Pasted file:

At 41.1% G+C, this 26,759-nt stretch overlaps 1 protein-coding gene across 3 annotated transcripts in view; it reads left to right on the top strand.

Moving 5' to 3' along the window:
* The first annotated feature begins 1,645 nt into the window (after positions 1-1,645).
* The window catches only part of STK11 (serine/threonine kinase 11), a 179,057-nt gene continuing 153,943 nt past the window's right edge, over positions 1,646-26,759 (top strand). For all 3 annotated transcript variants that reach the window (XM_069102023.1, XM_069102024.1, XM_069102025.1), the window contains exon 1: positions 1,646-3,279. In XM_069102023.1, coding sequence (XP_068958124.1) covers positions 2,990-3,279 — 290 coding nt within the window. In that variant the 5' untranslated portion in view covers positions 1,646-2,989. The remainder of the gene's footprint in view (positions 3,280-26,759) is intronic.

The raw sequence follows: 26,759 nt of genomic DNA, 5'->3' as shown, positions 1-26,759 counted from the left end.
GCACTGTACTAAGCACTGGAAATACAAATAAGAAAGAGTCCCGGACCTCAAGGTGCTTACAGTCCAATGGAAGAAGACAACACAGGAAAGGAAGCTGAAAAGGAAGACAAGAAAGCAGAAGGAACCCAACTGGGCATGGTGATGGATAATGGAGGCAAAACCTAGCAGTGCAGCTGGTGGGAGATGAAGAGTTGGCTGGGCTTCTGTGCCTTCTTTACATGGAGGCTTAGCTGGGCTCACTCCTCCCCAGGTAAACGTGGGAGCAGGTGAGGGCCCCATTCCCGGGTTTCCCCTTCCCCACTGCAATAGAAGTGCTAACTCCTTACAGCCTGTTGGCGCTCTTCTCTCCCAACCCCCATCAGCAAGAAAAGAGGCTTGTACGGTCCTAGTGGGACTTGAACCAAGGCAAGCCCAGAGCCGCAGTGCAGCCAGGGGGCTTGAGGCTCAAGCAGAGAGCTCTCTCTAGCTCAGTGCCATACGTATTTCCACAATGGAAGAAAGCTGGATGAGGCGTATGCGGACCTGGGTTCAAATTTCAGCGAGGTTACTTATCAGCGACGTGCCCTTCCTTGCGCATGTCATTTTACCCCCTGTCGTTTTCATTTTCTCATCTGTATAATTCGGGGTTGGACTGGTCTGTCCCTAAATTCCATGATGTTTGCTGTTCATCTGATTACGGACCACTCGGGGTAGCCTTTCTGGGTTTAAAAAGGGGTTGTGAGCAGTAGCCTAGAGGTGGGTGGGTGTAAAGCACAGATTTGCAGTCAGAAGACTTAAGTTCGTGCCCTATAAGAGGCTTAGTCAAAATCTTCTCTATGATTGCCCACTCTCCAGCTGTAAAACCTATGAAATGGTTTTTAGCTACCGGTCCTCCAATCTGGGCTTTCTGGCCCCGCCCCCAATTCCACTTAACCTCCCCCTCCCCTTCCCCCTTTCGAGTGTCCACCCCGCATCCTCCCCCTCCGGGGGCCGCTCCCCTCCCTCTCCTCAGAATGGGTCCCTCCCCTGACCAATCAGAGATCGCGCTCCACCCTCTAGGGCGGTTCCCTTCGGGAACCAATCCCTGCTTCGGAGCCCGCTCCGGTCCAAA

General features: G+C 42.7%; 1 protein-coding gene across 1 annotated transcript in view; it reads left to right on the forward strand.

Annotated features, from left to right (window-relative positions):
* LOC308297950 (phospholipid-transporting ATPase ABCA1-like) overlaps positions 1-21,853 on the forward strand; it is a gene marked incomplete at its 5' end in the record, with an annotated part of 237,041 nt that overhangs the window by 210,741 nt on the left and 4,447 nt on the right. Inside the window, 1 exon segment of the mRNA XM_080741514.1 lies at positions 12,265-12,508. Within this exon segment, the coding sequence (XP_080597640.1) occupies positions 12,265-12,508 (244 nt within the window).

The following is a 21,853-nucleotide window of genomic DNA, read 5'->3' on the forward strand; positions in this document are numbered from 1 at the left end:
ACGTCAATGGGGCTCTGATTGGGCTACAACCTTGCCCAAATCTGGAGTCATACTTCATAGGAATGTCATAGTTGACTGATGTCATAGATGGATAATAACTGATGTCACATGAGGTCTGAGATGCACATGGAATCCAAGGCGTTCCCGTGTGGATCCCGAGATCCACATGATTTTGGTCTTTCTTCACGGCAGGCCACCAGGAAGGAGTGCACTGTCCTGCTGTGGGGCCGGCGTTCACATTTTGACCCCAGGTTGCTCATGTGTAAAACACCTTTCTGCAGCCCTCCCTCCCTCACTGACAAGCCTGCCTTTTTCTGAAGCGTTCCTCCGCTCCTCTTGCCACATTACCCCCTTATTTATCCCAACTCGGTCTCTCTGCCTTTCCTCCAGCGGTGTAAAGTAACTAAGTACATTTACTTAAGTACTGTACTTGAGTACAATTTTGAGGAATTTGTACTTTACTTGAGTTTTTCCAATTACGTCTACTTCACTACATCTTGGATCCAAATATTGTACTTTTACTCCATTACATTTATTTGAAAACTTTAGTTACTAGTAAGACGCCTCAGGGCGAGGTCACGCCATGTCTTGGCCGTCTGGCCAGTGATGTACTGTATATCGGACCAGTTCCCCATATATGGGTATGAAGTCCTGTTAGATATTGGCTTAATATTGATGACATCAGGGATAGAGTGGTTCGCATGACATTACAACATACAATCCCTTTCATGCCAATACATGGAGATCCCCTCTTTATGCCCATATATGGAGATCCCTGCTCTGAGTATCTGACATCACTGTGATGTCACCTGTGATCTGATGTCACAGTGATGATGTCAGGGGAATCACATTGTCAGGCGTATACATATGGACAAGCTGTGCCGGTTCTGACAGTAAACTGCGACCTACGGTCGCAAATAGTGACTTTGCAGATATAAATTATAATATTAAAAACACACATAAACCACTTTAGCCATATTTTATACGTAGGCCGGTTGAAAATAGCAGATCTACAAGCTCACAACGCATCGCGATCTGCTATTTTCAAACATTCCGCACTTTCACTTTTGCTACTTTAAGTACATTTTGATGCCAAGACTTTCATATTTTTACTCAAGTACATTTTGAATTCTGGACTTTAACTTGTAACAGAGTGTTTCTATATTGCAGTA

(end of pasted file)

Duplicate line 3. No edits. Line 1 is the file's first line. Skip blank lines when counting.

* The first annotated feature begins 1,645 nt into the window (after positions 1-1,645).